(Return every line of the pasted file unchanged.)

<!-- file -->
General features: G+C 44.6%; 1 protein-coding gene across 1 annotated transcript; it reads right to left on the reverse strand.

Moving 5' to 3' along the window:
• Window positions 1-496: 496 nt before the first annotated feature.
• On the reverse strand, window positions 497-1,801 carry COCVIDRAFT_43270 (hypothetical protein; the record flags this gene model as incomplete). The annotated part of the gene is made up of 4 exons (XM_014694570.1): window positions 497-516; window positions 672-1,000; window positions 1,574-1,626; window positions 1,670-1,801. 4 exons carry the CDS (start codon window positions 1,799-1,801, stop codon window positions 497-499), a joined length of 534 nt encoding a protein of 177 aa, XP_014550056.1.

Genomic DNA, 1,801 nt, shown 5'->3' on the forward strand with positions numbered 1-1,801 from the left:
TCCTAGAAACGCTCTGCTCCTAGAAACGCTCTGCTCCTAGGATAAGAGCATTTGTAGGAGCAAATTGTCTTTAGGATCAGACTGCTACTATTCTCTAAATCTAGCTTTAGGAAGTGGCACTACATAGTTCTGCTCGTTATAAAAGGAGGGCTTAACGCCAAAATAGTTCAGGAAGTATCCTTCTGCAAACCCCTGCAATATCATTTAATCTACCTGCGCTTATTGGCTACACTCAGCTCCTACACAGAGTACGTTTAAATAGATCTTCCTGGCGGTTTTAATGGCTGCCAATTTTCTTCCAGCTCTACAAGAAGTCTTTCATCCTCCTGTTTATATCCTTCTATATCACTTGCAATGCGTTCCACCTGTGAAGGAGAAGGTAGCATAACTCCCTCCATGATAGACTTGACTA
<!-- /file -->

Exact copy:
General features: G+C 44.6%; 1 protein-coding gene across 1 annotated transcript; it reads right to left on the reverse strand.

Moving 5' to 3' along the window:
• Window positions 1-496: 496 nt before the first annotated feature.
• On the reverse strand, window positions 497-1,801 carry COCVIDRAFT_43270 (hypothetical protein; the record flags this gene model as incomplete). The annotated part of the gene is made up of 4 exons (XM_014694570.1): window positions 497-516; window positions 672-1,000; window positions 1,574-1,626; window positions 1,670-1,801. 4 exons carry the CDS (start codon window positions 1,799-1,801, stop codon window positions 497-499), a joined length of 534 nt encoding a protein of 177 aa, XP_014550056.1.

Genomic DNA, 1,801 nt, shown 5'->3' on the forward strand with positions numbered 1-1,801 from the left:
TCCTAGAAACGCTCTGCTCCTAGAAACGCTCTGCTCCTAGGATAAGAGCATTTGTAGGAGCAAATTGTCTTTAGGATCAGACTGCTACTATTCTCTAAATCTAGCTTTAGGAAGTGGCACTACATAGTTCTGCTCGTTATAAAAGGAGGGCTTAACGCCAAAATAGTTCAGGAAGTATCCTTCTGCAAACCCCTGCAATATCATTTAATCTACCTGCGCTTATTGGCTACACTCAGCTCCTACACAGAGTACGTTTAAATAGATCTTCCTGGCGGTTTTAATGGCTGCCAATTTTCTTCCAGCTCTACAAGAAGTCTTTCATCCTCCTGTTTATATCCTTCTATATCACTTGCAATGCGTTCCACCTGTGAAGGAGAAGGTAGCATAACTCCCTCCATGATAGACTTGACTA